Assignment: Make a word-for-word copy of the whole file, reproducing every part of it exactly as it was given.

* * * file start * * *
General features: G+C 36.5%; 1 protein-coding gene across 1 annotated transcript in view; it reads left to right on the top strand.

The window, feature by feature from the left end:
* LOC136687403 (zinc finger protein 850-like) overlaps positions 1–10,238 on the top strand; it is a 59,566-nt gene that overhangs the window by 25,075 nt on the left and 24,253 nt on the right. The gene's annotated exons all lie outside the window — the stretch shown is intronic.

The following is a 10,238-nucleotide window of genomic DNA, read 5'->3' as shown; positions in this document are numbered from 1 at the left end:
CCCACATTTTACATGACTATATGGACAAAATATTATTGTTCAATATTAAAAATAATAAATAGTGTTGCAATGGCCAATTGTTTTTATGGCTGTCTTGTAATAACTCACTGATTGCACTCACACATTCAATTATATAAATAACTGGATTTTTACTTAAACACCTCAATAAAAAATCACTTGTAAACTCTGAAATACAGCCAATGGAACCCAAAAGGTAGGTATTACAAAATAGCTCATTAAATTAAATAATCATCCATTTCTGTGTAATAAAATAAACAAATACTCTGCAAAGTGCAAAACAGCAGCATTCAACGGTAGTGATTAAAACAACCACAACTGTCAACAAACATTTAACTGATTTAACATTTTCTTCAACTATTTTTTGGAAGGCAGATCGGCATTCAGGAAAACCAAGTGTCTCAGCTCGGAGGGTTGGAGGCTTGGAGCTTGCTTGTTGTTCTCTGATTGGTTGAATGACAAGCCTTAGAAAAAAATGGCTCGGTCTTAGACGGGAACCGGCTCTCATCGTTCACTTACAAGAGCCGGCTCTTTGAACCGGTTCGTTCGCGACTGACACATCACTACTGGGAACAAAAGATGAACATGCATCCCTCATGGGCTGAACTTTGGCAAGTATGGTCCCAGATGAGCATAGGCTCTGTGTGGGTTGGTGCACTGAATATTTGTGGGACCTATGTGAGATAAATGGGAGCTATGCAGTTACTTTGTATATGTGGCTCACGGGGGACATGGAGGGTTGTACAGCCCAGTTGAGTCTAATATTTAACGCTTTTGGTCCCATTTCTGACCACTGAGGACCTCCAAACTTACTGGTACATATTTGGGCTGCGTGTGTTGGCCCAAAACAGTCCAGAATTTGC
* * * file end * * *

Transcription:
General features: G+C 36.5%; 1 protein-coding gene across 1 annotated transcript in view; it reads left to right on the top strand.

The window, feature by feature from the left end:
* LOC136687403 (zinc finger protein 850-like) overlaps positions 1–10,238 on the top strand; it is a 59,566-nt gene that overhangs the window by 25,075 nt on the left and 24,253 nt on the right. The gene's annotated exons all lie outside the window — the stretch shown is intronic.

The following is a 10,238-nucleotide window of genomic DNA, read 5'->3' as shown; positions in this document are numbered from 1 at the left end:
CCCACATTTTACATGACTATATGGACAAAATATTATTGTTCAATATTAAAAATAATAAATAGTGTTGCAATGGCCAATTGTTTTTATGGCTGTCTTGTAATAACTCACTGATTGCACTCACACATTCAATTATATAAATAACTGGATTTTTACTTAAACACCTCAATAAAAAATCACTTGTAAACTCTGAAATACAGCCAATGGAACCCAAAAGGTAGGTATTACAAAATAGCTCATTAAATTAAATAATCATCCATTTCTGTGTAATAAAATAAACAAATACTCTGCAAAGTGCAAAACAGCAGCATTCAACGGTAGTGATTAAAACAACCACAACTGTCAACAAACATTTAACTGATTTAACATTTTCTTCAACTATTTTTTGGAAGGCAGATCGGCATTCAGGAAAACCAAGTGTCTCAGCTCGGAGGGTTGGAGGCTTGGAGCTTGCTTGTTGTTCTCTGATTGGTTGAATGACAAGCCTTAGAAAAAAATGGCTCGGTCTTAGACGGGAACCGGCTCTCATCGTTCACTTACAAGAGCCGGCTCTTTGAACCGGTTCGTTCGCGACTGACACATCACTACTGGGAACAAAAGATGAACATGCATCCCTCATGGGCTGAACTTTGGCAAGTATGGTCCCAGATGAGCATAGGCTCTGTGTGGGTTGGTGCACTGAATATTTGTGGGACCTATGTGAGATAAATGGGAGCTATGCAGTTACTTTGTATATGTGGCTCACGGGGGACATGGAGGGTTGTACAGCCCAGTTGAGTCTAATATTTAACGCTTTTGGTCCCATTTCTGACCACTGAGGACCTCCAAACTTACTGGTACATATTTGGGCTGCGTGTGTTGGCCCAAAACAGTCCAGAATTTGC